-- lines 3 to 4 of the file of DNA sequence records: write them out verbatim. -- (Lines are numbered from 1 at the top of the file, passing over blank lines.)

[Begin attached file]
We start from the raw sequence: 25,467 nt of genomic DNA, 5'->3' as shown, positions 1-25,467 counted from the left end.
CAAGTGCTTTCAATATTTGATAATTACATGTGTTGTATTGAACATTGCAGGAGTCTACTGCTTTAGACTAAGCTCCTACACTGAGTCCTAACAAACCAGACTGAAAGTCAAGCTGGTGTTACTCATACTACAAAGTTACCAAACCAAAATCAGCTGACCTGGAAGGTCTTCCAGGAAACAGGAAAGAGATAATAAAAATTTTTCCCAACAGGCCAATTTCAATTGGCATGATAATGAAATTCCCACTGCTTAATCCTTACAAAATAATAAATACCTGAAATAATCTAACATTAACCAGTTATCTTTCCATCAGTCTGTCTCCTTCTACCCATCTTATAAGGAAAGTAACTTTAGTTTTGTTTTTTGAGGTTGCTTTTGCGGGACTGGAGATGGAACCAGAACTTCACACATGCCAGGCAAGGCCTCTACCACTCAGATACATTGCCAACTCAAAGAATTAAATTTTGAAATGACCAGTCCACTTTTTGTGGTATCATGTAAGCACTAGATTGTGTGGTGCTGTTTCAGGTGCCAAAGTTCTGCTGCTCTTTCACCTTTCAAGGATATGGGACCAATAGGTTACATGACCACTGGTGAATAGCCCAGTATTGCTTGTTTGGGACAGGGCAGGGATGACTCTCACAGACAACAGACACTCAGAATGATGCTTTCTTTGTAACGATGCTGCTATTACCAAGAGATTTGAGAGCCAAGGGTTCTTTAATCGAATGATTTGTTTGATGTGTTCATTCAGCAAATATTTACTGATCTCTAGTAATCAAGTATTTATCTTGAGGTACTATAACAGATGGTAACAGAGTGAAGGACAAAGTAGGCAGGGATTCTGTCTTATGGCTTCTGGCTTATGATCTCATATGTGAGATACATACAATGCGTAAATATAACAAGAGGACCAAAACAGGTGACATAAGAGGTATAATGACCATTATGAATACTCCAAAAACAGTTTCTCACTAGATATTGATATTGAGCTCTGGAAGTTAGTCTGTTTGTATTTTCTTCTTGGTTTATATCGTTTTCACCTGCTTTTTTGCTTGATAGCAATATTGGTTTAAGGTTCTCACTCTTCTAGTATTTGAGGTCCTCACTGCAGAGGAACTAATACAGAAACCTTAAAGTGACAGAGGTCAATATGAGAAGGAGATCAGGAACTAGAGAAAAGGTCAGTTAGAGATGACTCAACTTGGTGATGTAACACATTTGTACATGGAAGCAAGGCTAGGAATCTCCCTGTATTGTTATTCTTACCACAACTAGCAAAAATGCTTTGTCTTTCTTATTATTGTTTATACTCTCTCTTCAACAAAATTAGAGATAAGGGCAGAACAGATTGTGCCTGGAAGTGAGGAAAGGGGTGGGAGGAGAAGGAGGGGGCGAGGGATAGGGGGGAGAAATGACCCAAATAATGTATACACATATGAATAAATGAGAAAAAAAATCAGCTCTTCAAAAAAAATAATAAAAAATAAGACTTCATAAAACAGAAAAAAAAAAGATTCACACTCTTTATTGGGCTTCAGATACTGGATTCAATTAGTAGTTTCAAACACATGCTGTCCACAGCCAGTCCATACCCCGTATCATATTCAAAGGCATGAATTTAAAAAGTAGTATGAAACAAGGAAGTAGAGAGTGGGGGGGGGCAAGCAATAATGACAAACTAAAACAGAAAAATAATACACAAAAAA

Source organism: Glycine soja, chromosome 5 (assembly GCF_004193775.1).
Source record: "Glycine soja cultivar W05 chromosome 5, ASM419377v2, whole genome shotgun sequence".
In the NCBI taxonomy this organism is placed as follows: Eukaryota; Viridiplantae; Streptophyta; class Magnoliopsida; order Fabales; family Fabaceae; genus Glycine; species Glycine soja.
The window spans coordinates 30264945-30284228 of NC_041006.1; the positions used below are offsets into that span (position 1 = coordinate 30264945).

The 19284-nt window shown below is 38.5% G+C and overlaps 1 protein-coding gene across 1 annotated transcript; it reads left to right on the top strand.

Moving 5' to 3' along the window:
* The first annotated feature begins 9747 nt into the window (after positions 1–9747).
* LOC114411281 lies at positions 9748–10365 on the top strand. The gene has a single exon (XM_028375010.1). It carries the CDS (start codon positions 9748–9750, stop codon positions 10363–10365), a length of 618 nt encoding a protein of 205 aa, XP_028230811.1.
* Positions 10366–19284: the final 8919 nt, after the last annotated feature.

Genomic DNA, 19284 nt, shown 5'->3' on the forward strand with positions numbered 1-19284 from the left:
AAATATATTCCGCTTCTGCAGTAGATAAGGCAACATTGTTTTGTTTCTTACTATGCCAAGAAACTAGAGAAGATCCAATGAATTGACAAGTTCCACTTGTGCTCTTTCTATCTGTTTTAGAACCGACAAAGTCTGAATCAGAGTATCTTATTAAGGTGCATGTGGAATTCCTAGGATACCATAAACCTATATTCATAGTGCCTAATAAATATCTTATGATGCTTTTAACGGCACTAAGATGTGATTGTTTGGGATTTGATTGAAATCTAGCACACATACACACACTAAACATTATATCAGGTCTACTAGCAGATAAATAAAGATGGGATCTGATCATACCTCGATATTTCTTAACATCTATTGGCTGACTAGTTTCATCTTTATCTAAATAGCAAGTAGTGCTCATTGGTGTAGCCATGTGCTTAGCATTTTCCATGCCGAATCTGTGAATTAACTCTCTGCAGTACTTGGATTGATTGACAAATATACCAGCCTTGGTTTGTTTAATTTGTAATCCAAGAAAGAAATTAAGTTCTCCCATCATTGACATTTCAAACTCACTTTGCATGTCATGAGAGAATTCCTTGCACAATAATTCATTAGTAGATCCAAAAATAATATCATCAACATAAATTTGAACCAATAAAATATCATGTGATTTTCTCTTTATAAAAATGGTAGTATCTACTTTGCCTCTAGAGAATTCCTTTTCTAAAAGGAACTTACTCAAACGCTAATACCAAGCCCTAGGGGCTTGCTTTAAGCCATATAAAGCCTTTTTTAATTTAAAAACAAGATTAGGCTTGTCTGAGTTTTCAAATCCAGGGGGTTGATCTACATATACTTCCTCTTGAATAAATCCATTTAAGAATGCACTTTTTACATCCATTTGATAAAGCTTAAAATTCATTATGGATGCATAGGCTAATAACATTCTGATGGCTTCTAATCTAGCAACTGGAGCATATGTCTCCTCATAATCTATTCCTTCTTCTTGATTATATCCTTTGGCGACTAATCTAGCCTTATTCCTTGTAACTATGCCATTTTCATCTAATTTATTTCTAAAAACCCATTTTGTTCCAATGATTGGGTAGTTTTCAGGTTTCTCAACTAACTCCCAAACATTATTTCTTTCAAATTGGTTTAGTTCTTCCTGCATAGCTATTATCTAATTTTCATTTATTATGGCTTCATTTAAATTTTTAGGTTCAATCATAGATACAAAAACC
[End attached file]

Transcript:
Source organism: Glycine soja, chromosome 5 (assembly GCF_004193775.1).
Source record: "Glycine soja cultivar W05 chromosome 5, ASM419377v2, whole genome shotgun sequence".